3-0 away to a Syrian team with maximum points was a more than acceptable result for Japan in Oman, and while the first half was a forgettable one for the Samurai Blue, a steady second 45 minutes and goals for Keisuke Honda, Shinji Okazaki, and Takashi Usami kept three of the team’s most important forward players in the groove.
Defensively, too, the side looked reasonably sound in picking up its third consecutive clean sheet – although Syria, like Cambodia and Afghanistan before them, caused very little by way of a threat.
There was still a sense of Japan being a little disjointed, however, something which could be attributed to an apparent lack of cohesion in the centre of midfield. Neither long-standing captain Makoto Hasebe nor his partner Hotaru Yamaguchi had bad games per se, but the pair seemed to struggle a little with the division of labour in the middle of the park.
The best pairings in that area tend to operate with a clear distinction between defending and attacking, with one player predominantly focused on the former and another on the latter. Think Roy Keane and Paul Scholes when Manchester United won the treble in 1999, for instance, or Kazuyuki Toda and Junichi Inamoto at the 2002 World Cup; Keane and Toda were in charge of shielding their defenders and dispossessing the opposition, while Scholes and Inamoto had more license to roam forwards and score decisive goals for their teams.
Hasebe and Yamaguchi, meanwhile, seemed a little unsure who was supposed to be doing which – or more likely, they were both attempting to do both and in the process not quite managing to do either.
Hasebe suggested after Vahid Halilhodzic’s first game in charge against Tunisia in March that the coach wasn’t keen to assign specific roles to his two midfielders.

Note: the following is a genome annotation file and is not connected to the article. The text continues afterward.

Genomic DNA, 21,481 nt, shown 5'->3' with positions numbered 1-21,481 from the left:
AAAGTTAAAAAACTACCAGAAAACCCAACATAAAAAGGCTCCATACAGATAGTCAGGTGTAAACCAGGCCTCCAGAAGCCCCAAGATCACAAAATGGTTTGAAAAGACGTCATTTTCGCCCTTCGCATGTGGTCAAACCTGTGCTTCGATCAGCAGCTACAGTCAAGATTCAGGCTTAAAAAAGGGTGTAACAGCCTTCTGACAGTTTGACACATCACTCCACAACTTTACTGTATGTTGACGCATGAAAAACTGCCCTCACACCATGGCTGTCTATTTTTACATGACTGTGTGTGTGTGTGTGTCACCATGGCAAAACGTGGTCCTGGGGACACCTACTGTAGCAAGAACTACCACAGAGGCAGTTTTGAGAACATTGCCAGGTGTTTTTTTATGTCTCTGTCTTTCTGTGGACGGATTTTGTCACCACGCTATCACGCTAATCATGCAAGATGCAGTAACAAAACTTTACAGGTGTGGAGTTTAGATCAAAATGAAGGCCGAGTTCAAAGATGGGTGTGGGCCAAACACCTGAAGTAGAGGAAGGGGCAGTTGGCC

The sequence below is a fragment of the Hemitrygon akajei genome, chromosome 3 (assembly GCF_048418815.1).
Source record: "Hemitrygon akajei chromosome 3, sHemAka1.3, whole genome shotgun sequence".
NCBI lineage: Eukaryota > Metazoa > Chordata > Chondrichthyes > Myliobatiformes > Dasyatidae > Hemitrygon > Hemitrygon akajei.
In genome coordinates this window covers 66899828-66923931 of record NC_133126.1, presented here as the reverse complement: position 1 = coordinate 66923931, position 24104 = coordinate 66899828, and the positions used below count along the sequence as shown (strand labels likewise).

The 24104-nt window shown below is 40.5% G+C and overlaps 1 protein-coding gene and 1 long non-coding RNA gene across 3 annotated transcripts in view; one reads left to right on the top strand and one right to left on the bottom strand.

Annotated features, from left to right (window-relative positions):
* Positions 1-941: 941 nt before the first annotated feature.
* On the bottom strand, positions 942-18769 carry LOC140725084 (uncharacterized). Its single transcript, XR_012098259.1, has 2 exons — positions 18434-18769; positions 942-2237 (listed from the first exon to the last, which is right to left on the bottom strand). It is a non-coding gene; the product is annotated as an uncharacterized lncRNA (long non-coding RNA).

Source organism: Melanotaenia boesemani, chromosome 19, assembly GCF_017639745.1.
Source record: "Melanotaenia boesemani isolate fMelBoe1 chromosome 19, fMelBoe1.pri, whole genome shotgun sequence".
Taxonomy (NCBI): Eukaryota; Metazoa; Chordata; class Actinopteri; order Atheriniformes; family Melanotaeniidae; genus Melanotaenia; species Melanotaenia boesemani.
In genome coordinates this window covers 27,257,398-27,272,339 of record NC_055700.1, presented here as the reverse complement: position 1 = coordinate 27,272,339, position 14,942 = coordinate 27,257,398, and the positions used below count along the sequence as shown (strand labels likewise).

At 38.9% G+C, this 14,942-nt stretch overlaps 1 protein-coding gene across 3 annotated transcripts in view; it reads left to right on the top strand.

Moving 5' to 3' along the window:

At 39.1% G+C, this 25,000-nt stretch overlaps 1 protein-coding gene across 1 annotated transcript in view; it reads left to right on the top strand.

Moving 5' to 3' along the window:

“Under [Javier] Aguirre I played as the anchor – which was a completely different position [for me] – and for [Alberto] Zaccheroni I was one of the holding players, which wasn’t a role that required me to go forward too much,” the 31-year-old said. “Now it is not really the case that the holding midfielders don’t go forward, though, and it may be the case that increasingly the players in that position get forward more and more.”
A freedom to play based on the in-game situation rather than pre-determined directions is no bad thing, but at international level it is more difficult to put into practice as it’s harder for players to develop the same level of understanding of each other’s habits as they can when playing together for a club.
There were signs of Halilhodzic being frustrated with Hasebe and Yamaguchi during the first half against Syria, with the Bosnian engaging the pair in an animated discussion during the water-break. That chat didn’t seem to help, though, and in the 30th minute Syria were able to counter after Yamaguchi was dispossessed just inside the opposition half with Hasebe 10 metres ahead of him on the right wing.
Similar situations arose in the 41st and 42nd minutes, with both central midfielders seeming a little unsure of where each was supposed to be and allowing Syria to charge forward through the centre of the pitch unchallenged.
Luckily for Japan their opponents lacked the quality to capitalize on those opportunities, but up against stronger opposition they likely won’t get off so lightly.
There were also times when the lack of cohesion caused problems for Japan when in possession, something that guest commentator Tulio picked up on.
“They’re taking a long time looking for the pass,” he said as Tomoaki Makino and Yuto Nagatomo attempted to start an attack from the back.
“That’s because there aren’t really many outlets for them. It’s not to say that the defenders are doing anything wrong; there’s nowhere for them to play it so they’re searching. If there’s not more movement, if more varied options and routes to play out through aren’t created, then it becomes difficult for the defenders.”
Again this is where the central midfielders are vital. If one of them knows he is the deep-lying player and the other knows it is his responsibility to get forward then they can automatically assume positions to benefit each aim. If they are each caught between two stools then the transition between defence and attack will consequently become less smooth.
There was a slight improvement in the second half, with Hasebe surging forward at one point and connecting well with Shinji Kagawa before an unintentional hand-ball brought the attack to an end, and then again as the Eintracht Frankfurt player found space to set Okazaki free to win the penalty from which Honda opened the scoring.
A partnership between Hasebe and Yamaguchi does appear a strong one for Japan on paper. They will need to turn it into one in reality as soon as possible, though, or Halilhodzic may decide that adjustments – either tactical or with regards to personnel – need to be made.